Success in the gym has come from regularly training the bigger exercises such as the squat, deadlift, bench press, overhead press, chin-up and row. Movement patterns are always constant, many people are concerned with getting the perfect six-pack which does not come from hundreds of crunches by the way but from a good diet, this is missing the point.
The core training exercises have their place if done correctly, core strength and stability are key players when it comes to the performance in big lifts. If you have a weak trunk, you will not be able to lift much weight over your head, so it is good to build the core with accessory abdominal movements.
Here are six core exercises that you can use regularly to constantly challenge you and give you an effective workout.
Exercise One: Suspension Rollout
2-3 sets of 8-12 reps.
The anterior core stability challenge of rollouts in general is great, but by using the suspension system you can use your feet instead of your knees. This promotes full body tension. Full body tension is important to other lifts like the overhead press, deadlifts and squats.
Begin on your toes and lean forwards with hands in your straps right below your shoulders. Now reach your hands forwards until your body feels like it is beginning to sag or you feel like you cannot return to the start position. Pause for a moment and then return to the start position.
Do not allow your hips to bend or the hands to return beyond your shoulders. To increase the difficulty, lower the straps and move so your body is parallel to the floor.
Squeeze your glutes as hard as possible during the movement to keep your body in the correct position.
Exercise Two: Plank To Opposite Raise
2 – 3 sets of 45 – 60 seconds.
Planks are one of the best core stability exercises out there and once mastered they can seem pretty pedestrian. Adding in a dynamic component to this anti-extension exercise can make it more difficult as it then requires anti-rotation work.
Begin in a normal plank position, reach a hand out in front of your body and raise the opposite leg 1 – 2 inches from the ground. Hold for 45-60 seconds, return to the start position and repeat with the other limbs. Squeeze your glutes, quads and core to maintain tension, start with shorter work periods if you cannot hold the position very long.
Exercise 3: Chain Resisted Lateral Crawl
2 – 3 sets of 10-15 steps per side.
Crawls are a great exercise group as they really work core stability and put shoulders and hips in a movement pattern that most people will not have used since childhood. Going back to these fundamental patterns is good for the joints and motor programming, adding in a lateral movement to crawls can make them more challenging.
Using chain s for resistance will put a lot of demand on your core and leave the shoulders burning.
Start out in a push-up position with a chain connected to a dip belt at your waist. Cross the back hand over the front hand whilst stepping sideways with your lead foot, be sure to change directions.
Keep the whole body neutral by looking down, resist the urge to move your neck.
Exercise 4: Cross Carry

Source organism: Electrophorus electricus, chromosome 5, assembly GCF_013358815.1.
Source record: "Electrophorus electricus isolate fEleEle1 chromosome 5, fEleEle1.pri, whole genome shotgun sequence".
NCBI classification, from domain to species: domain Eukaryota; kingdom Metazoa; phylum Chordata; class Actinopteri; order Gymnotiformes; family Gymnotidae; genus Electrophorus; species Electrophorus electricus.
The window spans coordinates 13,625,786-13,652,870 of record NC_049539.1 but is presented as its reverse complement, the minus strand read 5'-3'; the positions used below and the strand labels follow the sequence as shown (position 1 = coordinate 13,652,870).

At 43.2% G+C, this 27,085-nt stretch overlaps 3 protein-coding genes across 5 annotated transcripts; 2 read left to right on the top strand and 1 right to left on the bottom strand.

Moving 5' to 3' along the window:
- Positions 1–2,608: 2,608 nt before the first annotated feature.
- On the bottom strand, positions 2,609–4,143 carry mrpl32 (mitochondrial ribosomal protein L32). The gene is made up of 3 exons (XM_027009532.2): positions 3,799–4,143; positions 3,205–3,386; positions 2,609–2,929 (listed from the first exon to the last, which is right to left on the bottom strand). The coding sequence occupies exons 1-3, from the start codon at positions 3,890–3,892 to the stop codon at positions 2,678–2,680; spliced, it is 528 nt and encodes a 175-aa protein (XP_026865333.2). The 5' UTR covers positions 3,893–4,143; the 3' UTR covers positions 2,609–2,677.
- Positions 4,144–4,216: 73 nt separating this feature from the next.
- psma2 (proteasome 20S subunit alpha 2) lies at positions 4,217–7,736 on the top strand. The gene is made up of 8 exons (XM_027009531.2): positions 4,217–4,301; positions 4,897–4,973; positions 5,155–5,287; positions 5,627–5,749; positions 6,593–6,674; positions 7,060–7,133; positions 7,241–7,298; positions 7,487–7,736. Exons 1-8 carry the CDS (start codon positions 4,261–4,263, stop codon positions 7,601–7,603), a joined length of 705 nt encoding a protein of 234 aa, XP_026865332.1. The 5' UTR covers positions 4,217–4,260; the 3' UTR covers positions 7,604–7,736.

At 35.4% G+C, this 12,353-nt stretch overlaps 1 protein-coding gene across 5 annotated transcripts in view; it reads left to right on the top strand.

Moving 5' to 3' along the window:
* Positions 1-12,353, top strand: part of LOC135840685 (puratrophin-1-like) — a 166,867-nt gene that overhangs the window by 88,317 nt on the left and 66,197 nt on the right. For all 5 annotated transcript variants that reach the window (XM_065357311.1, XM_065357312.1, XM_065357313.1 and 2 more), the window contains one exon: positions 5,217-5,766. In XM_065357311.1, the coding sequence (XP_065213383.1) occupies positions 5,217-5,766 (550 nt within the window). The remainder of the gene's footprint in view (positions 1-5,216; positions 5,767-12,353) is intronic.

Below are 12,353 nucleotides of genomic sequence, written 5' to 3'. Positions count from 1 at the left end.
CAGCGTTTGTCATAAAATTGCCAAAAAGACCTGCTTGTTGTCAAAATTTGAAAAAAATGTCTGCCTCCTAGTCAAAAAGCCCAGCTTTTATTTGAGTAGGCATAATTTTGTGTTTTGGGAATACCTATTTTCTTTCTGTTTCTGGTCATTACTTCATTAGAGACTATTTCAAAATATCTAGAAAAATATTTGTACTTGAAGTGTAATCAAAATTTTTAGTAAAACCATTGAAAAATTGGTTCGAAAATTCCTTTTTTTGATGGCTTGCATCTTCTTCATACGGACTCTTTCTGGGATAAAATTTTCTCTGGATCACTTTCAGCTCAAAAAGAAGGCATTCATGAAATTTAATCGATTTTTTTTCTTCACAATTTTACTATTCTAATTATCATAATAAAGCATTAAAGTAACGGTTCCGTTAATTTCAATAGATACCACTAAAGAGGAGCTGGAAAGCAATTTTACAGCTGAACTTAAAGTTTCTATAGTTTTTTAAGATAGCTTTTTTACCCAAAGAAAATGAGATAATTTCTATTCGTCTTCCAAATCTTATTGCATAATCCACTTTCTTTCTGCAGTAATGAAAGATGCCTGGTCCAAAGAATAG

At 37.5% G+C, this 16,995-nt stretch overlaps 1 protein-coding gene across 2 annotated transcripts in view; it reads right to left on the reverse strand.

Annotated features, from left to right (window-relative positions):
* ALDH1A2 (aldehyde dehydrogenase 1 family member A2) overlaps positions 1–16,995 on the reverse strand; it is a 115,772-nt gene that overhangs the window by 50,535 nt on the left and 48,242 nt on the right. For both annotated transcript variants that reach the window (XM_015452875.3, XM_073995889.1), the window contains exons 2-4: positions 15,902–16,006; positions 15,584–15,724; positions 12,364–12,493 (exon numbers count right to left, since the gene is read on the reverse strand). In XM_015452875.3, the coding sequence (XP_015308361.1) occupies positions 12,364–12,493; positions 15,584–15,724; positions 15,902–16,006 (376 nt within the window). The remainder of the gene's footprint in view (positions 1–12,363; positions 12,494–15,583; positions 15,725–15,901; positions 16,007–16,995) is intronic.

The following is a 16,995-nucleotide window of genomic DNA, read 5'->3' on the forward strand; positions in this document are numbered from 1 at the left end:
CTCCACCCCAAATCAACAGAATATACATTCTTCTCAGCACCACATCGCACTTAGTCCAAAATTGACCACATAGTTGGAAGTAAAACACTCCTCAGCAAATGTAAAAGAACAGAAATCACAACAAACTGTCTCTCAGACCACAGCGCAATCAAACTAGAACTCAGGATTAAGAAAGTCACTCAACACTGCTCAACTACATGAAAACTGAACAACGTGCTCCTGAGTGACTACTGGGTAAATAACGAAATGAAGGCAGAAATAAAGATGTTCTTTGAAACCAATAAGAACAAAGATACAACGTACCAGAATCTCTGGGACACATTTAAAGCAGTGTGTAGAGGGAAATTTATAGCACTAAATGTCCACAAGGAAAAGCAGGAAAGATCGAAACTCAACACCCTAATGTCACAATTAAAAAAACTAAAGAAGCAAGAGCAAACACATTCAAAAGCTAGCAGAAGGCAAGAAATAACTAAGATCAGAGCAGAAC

2 – 3 sets of 20 – 30 steps per side.
This is a farmer’s carry taken to the next level. This movement promotes core strength via anti-extension and anti-flexion, this is also great as it is performed standing, this is also how core muscles are used naturally.
Start by holding a kettlebell in each hand, one should be 2-3 times lighter than the other. Push the lighter one above your head in the bottoms-up position, the heavier one should be held at your side like you would hold a suitcase. Walk forwards whilst maintaining an upright position, after 20 – 30 steps swap the kettlebells around and walk back holding the lighter kettlebell in your other hand above your head.
Walk normally trying not to lean one way or the other so as to keep a vertical spine.
Exercise 5: Sliding Inchworm
2 – 3 sets of 8 – 10 reps.
A reverse crunch variation with a walk out, this combo will work the entire anterior core which includes the upper and lower abs, this will also blast your shoulders whilst crawling too.
Start in a push-up position with your feet on something able to glide along the floor. Push your hips to the ceiling, pulling your toes to your hands. Once the hips are up as high as they can go without changing spine alignment or placing too much tension on your hamstrings, walk your hands out to return to the starting position. Add a push-up at the bottom to make it harder.
To get the full effect of the reverse crunch, move your hips up by pushing your toes to the floor.
Exercise 6: Wide-Stance Rope Rotation
2 – 3 sets of 10 – 15 reps per side.
Any good core program would feel empty without some oblique work, this exercise improves overall core stability and really hits this area.
Stand to the side of a cable stack with your feet much wider set than your shoulder width and the rope attachment should be at shoulder height. Keep your arms straight and pull the rope across your body and return it under full control, the spine should remain vertical during this process.
Keep the hips as still as possible whilst doing this exercise, when you rotate the hips, the obliques are no longer doing the heavy lifting.
These are some of the best core exercises I have ever used when it comes to improving performance.